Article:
Despite the fact that so little is provided now, the state (KLIK) has accrued huge debts, and some suppliers are no longer willing to provide services. Many swimming instructors and pools, for example, have not been paid.
I don’t know how it is in other places, but in the XIX. district of Budapest, the local council gave students notebooks at the start of the year. This seemed a sort of miracle. The district’s mayor is a socialist.

tappanch
Guest

Why does the Orban government want to nationalize the cemetery on Fiume street and the Jewish graveyard on Salgotarjan road?

Will they give them to friendly real estate people? Do they want to build their own monuments in the cemeteries?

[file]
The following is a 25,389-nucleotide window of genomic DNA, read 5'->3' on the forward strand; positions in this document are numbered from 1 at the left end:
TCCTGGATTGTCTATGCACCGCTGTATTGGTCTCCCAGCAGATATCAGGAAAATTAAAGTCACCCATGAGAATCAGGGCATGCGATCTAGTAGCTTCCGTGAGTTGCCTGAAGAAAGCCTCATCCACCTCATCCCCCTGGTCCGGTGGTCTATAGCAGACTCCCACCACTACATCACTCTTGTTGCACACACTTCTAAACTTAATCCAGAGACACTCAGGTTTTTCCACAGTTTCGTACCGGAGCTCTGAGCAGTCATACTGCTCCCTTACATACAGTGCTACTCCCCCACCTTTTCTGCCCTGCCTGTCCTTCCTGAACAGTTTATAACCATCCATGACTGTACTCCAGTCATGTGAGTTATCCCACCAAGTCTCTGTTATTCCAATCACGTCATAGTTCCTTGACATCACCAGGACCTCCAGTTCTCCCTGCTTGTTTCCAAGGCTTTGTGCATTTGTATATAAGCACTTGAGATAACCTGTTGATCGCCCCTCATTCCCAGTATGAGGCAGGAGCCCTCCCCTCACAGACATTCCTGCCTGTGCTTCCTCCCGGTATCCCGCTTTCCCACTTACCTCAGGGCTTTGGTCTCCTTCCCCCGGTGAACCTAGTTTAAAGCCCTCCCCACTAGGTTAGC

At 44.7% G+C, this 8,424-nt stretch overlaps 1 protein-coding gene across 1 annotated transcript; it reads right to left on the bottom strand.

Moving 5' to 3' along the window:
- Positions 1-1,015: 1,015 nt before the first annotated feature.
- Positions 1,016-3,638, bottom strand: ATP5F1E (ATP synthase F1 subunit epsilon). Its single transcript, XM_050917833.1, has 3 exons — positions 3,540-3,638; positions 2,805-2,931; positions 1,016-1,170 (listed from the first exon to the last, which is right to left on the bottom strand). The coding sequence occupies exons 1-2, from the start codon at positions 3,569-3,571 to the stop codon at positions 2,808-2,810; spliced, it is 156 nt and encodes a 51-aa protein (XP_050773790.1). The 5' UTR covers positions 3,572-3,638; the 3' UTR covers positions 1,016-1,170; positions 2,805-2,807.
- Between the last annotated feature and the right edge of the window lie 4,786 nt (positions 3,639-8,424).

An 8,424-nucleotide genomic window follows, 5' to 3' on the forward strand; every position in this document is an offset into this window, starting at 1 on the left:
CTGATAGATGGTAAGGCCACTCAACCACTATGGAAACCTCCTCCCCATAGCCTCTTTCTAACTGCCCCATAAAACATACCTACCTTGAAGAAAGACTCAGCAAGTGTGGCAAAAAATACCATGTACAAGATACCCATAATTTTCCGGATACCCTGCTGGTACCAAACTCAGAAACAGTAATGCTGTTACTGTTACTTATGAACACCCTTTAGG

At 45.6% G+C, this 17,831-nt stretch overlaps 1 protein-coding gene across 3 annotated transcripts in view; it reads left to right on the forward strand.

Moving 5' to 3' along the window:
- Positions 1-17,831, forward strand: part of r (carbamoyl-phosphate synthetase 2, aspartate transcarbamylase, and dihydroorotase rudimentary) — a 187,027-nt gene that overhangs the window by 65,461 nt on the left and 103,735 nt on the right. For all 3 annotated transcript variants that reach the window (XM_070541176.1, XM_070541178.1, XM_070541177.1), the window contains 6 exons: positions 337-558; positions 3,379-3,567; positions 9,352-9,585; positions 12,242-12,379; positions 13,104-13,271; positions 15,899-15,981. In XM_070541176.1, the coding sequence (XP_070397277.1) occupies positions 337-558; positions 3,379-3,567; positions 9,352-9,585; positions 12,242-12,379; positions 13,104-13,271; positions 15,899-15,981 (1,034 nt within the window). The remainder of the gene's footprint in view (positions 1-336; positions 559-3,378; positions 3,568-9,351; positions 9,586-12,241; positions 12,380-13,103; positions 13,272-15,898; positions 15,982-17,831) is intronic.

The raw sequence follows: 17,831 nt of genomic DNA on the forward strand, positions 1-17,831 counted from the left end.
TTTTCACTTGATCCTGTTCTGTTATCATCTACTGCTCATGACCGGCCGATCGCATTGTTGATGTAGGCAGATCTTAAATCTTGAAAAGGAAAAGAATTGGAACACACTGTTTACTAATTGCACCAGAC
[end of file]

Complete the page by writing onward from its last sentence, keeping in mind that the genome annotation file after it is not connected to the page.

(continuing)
tappanch
Guest
tappanch
Guest

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Istvan
Guest

Eva on a totally unrelated topic I would very much like to see your review of the reaction in Hungary to Obama administration plans for a budget request of more than $3.4 billion for military spending in Europe in 2017, more than quadrupling the current budget of $789 million. As you can imagine I see this as a tremendous policy victory for the US Joints Chiefs of Staff, security analysts, and retired military officers who have been arguing for a serious response to Russian threats against Central Europe and NATO for almost two years now.

petofi
Guest

Fear not, Istvan (harcos), Hillary will change all that when she comes and hits the ‘reset’ button!

Guest

Re: ‘Tremendous policy victory’ in Europe

Right. Would love to be a fly on the wall on that budget request in those Magyar halls!
Which way will the worm turn?

Istvan
Guest